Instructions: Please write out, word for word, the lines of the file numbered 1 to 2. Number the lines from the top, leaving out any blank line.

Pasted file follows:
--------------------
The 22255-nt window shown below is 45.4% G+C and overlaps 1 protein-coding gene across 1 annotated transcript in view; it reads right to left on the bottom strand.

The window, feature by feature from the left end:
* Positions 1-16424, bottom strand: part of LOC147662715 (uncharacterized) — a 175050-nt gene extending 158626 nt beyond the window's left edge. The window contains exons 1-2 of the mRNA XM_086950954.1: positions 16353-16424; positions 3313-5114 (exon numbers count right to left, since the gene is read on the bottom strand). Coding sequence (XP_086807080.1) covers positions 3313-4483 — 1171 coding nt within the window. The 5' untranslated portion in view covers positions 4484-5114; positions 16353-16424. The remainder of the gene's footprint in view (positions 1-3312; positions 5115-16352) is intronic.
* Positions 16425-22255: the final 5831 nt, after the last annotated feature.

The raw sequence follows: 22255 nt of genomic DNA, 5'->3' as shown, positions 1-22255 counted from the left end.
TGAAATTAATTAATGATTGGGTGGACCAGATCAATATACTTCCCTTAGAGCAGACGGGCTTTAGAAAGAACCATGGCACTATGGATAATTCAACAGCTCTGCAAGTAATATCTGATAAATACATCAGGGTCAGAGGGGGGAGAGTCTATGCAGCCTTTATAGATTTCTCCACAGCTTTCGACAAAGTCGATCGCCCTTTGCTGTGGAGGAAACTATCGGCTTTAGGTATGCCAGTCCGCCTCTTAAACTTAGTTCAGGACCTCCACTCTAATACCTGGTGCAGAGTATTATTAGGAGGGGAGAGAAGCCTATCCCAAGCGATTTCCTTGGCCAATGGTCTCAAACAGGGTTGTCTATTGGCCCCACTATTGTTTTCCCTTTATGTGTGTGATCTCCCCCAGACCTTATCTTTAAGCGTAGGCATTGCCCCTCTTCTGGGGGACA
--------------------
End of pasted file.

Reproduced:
The 22255-nt window shown below is 45.4% G+C and overlaps 1 protein-coding gene across 1 annotated transcript in view; it reads right to left on the bottom strand.

The window, feature by feature from the left end: